Critical Role of Human Resource Management in the Cost, Quality and Productivity Equation
Edited by Peter Spurgeon, Ronald J. Burke and Cary L. Cooper
Chapter 11: A review of quality improvement in health care and recommendations for the future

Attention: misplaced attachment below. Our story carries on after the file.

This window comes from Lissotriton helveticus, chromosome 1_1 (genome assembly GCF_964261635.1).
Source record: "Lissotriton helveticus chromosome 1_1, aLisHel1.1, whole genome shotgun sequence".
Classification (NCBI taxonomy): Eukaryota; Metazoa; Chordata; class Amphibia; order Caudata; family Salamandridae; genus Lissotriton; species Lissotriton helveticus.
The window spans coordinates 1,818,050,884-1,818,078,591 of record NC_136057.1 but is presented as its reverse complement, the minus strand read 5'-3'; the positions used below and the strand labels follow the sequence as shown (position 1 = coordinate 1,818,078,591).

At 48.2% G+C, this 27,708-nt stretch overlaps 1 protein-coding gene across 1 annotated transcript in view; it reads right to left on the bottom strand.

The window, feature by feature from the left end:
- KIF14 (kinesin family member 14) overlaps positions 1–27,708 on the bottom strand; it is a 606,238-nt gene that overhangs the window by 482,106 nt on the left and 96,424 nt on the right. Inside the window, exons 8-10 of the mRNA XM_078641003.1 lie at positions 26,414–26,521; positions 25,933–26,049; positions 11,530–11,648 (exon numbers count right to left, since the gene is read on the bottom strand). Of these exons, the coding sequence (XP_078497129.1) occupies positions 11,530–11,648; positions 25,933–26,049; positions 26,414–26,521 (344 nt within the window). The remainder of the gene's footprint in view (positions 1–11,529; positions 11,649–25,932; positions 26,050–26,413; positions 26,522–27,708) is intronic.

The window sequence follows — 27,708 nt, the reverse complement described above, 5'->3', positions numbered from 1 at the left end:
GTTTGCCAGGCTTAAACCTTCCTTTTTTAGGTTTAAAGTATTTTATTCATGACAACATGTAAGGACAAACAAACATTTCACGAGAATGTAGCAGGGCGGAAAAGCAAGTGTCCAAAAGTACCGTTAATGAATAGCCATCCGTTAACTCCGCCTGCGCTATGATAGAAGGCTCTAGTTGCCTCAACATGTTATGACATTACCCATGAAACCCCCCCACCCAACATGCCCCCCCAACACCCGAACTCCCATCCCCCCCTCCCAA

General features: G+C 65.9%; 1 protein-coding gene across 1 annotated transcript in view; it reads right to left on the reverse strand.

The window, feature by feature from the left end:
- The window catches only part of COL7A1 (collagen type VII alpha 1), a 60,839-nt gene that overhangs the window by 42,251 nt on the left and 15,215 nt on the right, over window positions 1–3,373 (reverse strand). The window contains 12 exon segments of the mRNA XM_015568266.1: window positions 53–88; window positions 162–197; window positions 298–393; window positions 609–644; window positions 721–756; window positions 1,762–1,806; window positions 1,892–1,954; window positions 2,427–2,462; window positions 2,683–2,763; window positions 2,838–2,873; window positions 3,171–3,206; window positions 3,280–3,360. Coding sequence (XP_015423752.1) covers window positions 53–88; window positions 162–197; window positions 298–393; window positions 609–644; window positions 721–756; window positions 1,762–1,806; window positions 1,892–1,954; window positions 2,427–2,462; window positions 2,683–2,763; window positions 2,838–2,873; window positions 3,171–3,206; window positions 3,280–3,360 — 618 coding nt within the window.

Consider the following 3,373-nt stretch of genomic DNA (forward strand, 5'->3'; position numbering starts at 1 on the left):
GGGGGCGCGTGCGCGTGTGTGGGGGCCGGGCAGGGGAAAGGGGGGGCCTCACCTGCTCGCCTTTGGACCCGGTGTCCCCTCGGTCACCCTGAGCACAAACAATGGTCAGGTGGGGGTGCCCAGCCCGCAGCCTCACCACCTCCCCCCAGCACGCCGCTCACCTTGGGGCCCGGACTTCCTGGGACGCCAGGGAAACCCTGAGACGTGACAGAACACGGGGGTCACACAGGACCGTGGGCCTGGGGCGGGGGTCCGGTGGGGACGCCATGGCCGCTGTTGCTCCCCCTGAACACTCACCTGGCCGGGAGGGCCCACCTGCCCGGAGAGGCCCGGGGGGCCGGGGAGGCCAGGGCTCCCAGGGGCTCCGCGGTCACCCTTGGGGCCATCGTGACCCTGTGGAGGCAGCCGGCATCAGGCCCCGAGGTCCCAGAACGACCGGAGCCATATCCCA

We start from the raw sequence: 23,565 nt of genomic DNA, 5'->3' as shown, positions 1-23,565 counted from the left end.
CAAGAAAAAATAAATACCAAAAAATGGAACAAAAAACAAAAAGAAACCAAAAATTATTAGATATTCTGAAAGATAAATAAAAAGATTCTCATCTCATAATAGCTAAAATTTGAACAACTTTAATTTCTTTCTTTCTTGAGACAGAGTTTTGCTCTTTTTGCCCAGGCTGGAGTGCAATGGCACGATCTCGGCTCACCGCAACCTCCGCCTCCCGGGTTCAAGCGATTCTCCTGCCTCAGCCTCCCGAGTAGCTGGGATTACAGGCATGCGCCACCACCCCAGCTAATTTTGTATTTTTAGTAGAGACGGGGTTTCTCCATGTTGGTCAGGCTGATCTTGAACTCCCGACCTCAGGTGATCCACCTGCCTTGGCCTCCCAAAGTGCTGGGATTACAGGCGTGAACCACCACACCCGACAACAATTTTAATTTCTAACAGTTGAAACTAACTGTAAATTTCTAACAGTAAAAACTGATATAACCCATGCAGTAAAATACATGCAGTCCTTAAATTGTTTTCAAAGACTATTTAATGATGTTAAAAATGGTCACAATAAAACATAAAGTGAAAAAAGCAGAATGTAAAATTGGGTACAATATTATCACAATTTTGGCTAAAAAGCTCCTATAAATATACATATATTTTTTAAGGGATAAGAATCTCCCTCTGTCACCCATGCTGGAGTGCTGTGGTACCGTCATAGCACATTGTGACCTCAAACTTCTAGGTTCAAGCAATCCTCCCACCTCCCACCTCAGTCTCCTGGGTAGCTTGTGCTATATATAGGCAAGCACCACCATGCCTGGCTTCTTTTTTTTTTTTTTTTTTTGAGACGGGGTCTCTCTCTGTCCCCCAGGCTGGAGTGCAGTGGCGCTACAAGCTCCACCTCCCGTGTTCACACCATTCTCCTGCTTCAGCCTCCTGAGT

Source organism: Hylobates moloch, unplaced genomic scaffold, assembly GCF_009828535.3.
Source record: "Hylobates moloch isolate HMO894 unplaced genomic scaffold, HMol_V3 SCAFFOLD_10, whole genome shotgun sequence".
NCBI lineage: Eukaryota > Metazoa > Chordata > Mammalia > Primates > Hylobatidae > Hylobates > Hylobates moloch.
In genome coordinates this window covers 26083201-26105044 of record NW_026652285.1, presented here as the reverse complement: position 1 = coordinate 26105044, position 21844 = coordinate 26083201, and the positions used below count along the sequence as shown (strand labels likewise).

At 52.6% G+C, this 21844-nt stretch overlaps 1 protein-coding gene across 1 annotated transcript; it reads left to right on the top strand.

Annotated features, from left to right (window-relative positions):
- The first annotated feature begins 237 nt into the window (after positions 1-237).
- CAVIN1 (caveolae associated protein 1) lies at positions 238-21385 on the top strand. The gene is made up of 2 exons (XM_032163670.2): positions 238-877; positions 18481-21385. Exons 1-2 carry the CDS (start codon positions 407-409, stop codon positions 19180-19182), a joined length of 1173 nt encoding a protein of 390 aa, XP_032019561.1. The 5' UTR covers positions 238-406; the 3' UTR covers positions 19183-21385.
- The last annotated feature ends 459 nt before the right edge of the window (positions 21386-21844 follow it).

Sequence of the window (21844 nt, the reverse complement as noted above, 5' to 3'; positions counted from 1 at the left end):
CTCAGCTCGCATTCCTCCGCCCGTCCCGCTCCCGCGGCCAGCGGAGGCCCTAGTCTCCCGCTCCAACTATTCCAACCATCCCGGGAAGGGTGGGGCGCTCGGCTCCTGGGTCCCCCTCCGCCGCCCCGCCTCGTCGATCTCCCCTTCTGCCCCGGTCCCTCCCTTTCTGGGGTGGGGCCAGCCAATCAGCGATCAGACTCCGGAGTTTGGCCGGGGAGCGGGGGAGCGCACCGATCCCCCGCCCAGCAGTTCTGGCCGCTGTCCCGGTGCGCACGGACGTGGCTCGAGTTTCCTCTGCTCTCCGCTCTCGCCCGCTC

In recent years public spending on health care has increased by approximately £8 billion per year to £118 billion in 2011(HM Treasury 2011). Between 1997 and 2005 this funded an increase in management staffof 77.7 per cent compared with only 26.8 per cent for qualified nurses (Mintel 2009). The extent to which this increase in expenditure has resulted in concomitant quality improvements within the NHS is under question (Klein 2007). Worldwide there is an ever increasing demand for health services, brought about by an ageing population and greater social, cultural, racial and geographical diversity, which needs to be delivered with reducing budgets (Department of Health 2010). Efficiency gains and bureaucracy reduction are anticipated to deliver the required savings within the UK NHS (Department of Health 2011). Recognition of actual and potential deficits in services over the past two decades has prompted many health care organisations to introduce a wide range of initiatives and programmes to improve efficiency (Schouten et al. 2008). However these are often branded as Quality Improvement (QI) programmes although their focus is often on cost saving and efficiency rather than quality. The existing literature on these is wide and expanding but quality and generalisability are lacking.
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